The U.S. death toll from the coronavirus is expected to reach 100,000 in a few days. To mark the solemn landmark, the front page of the print version of the Sunday New York Times is a simple list of names of dead victims of the disease and brief personal details about them scoured from media around the country.
Sunday's headline is "U.S. Deaths Near 100,000, An incalculable Loss."
The U.S. death toll early Sunday was more than 97,000, according to Johns Hopkins University.
The global total of COVID-19 infections has risen to more than 5.3 million, according to Johns Hopkins University, with more than 342,000 deaths.
China, the country where the coronavirus outbreak began, reported no new infections Saturday, the first time since it started reporting cases in January.
The pandemic has countries struggling to keep people safe while simultaneously reopening their economies, and has disrupted collective celebrations by Muslims throughout the world observing the end of Ramadan, as well as the Memorial Day holiday weekend in the U.S., when millions traditionally head to beaches and national parks.
The U.S. continues to be the epicenter of the contagion with 1.6 million cases, nearly one-third of all cases worldwide.
Brazil comes in second with more than 347,000 infections, followed by Russia with almost 336,000 cases.
"In a sense South America has become the new epicenter of the disease," said Michael Ryan, director of the WHO emergency program. "The most affected is clearly Brazil at this point," he added.
Brazil's Health Secretary Wanderson de Oliveira announced Sunday that he would resign the following day. De Oliveira attempted to resign last month but stayed on at the request of then-health minister Luiz Mandetta, who was shortly thereafter fired by Brazil's president.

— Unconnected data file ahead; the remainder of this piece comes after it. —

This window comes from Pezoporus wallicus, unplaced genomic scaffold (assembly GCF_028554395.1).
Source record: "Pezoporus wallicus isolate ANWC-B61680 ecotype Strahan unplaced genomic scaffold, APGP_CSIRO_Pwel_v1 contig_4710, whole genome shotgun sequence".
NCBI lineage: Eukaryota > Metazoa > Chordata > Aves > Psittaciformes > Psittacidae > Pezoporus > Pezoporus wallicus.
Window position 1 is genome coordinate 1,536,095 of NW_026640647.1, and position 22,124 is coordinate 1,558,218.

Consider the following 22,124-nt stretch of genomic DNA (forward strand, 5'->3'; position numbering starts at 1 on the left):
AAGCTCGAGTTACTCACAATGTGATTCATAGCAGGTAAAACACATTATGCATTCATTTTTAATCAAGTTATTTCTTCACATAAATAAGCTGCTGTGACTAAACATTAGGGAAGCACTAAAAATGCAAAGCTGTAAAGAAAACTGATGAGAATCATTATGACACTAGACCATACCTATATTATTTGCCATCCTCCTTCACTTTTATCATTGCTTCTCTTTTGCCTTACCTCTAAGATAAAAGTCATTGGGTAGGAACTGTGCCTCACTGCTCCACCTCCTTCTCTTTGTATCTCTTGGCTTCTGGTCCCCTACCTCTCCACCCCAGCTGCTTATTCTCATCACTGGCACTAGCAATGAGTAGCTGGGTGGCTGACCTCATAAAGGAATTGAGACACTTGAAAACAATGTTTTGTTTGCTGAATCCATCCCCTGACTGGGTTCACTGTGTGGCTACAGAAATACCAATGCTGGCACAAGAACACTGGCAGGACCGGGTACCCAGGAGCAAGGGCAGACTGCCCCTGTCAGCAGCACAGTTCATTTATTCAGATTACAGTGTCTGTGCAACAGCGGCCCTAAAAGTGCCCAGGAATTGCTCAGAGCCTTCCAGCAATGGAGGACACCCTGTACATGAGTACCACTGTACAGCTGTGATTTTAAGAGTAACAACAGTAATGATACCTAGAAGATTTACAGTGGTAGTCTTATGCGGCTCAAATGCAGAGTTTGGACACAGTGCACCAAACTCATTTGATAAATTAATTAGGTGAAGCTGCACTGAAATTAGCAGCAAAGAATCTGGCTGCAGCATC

The country's Health Ministry has been at odds with President Jair Bolsanaro, who has rejected recommendations by health experts in favor of protecting the economy.
Brazil and Mexico reported record numbers of cases and fatalities almost every day this week, reinforcing criticism that their presidents failed to impose more stringent lockdowns measures.
However, in Chile, Ecuador and Peru, which put in place early and aggressive containment measures, infections also continued to climb, overwhelming intensive care units in those countries.
Beaches are beginning to open in a few places to domestic tourists in Europe. On Sunday, beaches at La Grande Motte in southern France opened with a two-day wait list, but parks in Paris remained closed.
Germans will be allowed to visit the Baltic Sea coast beginning Monday.
A few dozen people gathered in St. Peter's Square in the Vatican on Sunday to receive the traditional blessing for the first time in nearly three months.
The pope has been delivering a virtual message streamed on the internet from his library for the past few months, moving on to bless an empty square.
European Union countries are planning to reopen their borders especially to migrant workers in the coming weeks, though it is unclear when they may allow intercontinental travel.